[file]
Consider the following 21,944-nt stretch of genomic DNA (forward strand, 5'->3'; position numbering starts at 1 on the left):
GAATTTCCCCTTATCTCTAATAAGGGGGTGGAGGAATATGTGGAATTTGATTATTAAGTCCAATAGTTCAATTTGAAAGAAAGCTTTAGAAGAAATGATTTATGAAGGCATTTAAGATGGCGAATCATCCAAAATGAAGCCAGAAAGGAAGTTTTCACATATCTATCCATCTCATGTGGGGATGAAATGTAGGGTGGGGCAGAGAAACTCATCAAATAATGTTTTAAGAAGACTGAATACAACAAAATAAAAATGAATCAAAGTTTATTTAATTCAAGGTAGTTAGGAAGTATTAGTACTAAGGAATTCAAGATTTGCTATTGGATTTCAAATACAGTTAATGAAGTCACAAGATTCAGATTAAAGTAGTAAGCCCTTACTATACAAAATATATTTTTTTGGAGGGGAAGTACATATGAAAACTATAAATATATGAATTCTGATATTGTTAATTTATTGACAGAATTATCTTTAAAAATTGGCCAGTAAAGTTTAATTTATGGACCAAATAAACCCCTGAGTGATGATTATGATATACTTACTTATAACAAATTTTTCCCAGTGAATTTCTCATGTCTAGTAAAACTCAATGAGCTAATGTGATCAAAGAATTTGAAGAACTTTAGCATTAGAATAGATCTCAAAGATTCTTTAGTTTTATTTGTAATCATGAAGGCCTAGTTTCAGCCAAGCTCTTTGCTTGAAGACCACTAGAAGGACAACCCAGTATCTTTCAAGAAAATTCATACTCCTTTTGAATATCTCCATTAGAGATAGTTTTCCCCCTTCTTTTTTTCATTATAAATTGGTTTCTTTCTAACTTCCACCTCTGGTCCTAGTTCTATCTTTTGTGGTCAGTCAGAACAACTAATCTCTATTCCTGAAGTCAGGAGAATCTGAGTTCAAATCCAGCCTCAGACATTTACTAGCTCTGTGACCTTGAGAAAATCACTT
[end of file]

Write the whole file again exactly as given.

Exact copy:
Consider the following 21,944-nt stretch of genomic DNA (forward strand, 5'->3'; position numbering starts at 1 on the left):
GAATTTCCCCTTATCTCTAATAAGGGGGTGGAGGAATATGTGGAATTTGATTATTAAGTCCAATAGTTCAATTTGAAAGAAAGCTTTAGAAGAAATGATTTATGAAGGCATTTAAGATGGCGAATCATCCAAAATGAAGCCAGAAAGGAAGTTTTCACATATCTATCCATCTCATGTGGGGATGAAATGTAGGGTGGGGCAGAGAAACTCATCAAATAATGTTTTAAGAAGACTGAATACAACAAAATAAAAATGAATCAAAGTTTATTTAATTCAAGGTAGTTAGGAAGTATTAGTACTAAGGAATTCAAGATTTGCTATTGGATTTCAAATACAGTTAATGAAGTCACAAGATTCAGATTAAAGTAGTAAGCCCTTACTATACAAAATATATTTTTTTGGAGGGGAAGTACATATGAAAACTATAAATATATGAATTCTGATATTGTTAATTTATTGACAGAATTATCTTTAAAAATTGGCCAGTAAAGTTTAATTTATGGACCAAATAAACCCCTGAGTGATGATTATGATATACTTACTTATAACAAATTTTTCCCAGTGAATTTCTCATGTCTAGTAAAACTCAATGAGCTAATGTGATCAAAGAATTTGAAGAACTTTAGCATTAGAATAGATCTCAAAGATTCTTTAGTTTTATTTGTAATCATGAAGGCCTAGTTTCAGCCAAGCTCTTTGCTTGAAGACCACTAGAAGGACAACCCAGTATCTTTCAAGAAAATTCATACTCCTTTTGAATATCTCCATTAGAGATAGTTTTCCCCCTTCTTTTTTTCATTATAAATTGGTTTCTTTCTAACTTCCACCTCTGGTCCTAGTTCTATCTTTTGTGGTCAGTCAGAACAACTAATCTCTATTCCTGAAGTCAGGAGAATCTGAGTTCAAATCCAGCCTCAGACATTTACTAGCTCTGTGACCTTGAGAAAATCACTT